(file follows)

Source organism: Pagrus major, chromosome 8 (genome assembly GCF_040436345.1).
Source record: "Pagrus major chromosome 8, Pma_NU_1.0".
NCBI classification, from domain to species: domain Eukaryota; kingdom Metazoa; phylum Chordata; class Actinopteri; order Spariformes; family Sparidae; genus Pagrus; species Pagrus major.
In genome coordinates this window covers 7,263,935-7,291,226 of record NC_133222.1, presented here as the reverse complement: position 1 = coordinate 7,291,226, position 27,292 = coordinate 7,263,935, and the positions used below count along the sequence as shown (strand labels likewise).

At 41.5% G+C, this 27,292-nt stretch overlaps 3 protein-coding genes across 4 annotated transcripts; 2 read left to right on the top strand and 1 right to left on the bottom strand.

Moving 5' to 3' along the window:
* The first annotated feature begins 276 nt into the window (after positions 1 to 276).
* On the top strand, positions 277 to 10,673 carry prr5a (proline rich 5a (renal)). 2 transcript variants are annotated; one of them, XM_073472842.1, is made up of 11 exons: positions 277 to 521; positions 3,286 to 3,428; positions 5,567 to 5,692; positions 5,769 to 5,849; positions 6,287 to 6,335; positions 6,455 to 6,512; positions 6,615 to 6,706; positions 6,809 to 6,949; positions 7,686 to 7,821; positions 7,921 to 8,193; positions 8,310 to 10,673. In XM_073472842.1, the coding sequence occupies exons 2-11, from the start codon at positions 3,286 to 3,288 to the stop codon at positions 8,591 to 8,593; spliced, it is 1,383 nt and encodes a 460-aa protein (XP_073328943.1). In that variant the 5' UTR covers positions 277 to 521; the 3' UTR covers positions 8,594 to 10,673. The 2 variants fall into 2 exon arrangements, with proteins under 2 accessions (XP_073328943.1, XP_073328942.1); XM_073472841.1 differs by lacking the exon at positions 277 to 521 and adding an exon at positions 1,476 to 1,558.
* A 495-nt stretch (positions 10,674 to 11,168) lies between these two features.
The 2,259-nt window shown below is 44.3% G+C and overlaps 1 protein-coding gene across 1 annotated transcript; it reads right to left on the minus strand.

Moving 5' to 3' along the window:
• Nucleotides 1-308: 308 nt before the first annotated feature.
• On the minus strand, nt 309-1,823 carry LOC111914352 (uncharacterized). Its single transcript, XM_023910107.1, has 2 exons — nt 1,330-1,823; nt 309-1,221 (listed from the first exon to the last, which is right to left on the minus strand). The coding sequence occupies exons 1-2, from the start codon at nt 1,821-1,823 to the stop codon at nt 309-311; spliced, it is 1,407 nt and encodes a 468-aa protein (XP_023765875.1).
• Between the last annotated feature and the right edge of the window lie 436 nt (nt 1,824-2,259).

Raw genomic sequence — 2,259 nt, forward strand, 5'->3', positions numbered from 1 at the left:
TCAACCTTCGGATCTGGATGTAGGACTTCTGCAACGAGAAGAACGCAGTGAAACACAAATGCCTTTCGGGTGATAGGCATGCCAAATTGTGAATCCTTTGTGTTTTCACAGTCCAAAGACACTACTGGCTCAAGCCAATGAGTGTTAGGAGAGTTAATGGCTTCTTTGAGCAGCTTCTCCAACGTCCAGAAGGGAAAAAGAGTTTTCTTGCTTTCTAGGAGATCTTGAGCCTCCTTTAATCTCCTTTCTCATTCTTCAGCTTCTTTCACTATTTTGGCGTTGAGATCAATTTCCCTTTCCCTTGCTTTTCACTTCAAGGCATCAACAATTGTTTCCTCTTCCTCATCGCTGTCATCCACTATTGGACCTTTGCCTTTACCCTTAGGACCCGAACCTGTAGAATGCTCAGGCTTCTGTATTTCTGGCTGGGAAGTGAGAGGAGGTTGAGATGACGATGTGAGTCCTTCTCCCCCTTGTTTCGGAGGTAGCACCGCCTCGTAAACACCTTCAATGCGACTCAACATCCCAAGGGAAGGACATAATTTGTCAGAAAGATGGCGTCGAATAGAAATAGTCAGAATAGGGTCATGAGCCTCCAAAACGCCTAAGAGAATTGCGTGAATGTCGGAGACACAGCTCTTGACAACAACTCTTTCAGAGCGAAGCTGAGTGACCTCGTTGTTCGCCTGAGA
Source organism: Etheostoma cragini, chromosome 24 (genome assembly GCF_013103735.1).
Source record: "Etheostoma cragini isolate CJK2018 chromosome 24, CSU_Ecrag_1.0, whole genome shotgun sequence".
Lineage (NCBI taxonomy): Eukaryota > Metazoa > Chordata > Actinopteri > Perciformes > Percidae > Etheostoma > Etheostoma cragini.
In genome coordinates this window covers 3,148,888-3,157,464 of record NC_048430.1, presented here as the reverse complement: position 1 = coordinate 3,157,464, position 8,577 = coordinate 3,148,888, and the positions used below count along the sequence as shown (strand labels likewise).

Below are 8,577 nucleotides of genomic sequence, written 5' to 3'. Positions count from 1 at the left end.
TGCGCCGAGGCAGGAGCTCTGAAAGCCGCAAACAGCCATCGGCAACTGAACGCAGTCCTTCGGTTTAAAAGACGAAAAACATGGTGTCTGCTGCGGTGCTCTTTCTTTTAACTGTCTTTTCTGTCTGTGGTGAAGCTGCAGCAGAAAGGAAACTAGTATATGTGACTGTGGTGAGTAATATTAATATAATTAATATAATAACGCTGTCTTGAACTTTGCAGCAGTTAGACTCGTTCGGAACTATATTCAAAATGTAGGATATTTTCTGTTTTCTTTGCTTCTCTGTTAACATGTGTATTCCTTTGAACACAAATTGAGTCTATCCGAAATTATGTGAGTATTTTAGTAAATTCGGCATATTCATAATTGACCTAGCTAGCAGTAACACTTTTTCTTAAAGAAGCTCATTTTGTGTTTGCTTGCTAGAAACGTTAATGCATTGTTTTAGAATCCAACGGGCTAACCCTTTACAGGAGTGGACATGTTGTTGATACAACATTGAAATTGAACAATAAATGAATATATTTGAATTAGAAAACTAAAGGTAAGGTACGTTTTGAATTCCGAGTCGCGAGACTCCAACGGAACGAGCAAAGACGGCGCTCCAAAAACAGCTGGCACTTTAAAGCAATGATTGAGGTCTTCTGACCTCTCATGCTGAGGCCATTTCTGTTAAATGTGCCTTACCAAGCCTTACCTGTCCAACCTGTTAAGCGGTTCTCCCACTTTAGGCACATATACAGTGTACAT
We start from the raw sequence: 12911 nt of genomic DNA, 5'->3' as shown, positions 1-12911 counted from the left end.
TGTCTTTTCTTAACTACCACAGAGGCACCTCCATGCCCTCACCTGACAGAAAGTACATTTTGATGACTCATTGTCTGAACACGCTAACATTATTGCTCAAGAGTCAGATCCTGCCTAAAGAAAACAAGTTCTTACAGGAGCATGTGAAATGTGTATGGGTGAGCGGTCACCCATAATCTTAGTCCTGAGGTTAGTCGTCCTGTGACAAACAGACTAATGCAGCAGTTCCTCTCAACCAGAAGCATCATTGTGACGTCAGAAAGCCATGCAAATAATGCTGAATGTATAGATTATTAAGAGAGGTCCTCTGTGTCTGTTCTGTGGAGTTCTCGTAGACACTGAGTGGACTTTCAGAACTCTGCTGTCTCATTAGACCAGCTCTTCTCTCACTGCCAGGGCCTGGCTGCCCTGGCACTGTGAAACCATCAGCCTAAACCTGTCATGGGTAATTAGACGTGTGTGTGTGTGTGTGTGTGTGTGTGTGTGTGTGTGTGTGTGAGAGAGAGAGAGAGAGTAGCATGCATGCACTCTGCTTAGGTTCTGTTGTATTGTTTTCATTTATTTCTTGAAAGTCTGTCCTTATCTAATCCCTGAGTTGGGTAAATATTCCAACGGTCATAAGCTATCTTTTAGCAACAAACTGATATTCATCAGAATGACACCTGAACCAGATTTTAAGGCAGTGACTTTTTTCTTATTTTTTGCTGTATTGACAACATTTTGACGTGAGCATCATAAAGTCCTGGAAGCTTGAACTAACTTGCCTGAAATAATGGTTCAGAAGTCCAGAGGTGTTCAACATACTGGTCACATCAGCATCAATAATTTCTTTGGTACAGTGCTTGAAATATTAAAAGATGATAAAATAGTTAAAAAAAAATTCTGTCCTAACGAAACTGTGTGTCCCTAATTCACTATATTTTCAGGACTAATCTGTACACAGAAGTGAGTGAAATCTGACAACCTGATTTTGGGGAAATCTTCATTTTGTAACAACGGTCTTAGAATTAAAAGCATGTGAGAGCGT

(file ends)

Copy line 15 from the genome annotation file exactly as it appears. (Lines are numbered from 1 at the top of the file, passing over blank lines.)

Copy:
Raw genomic sequence — 2,259 nt, forward strand, 5'->3', positions numbered from 1 at the left: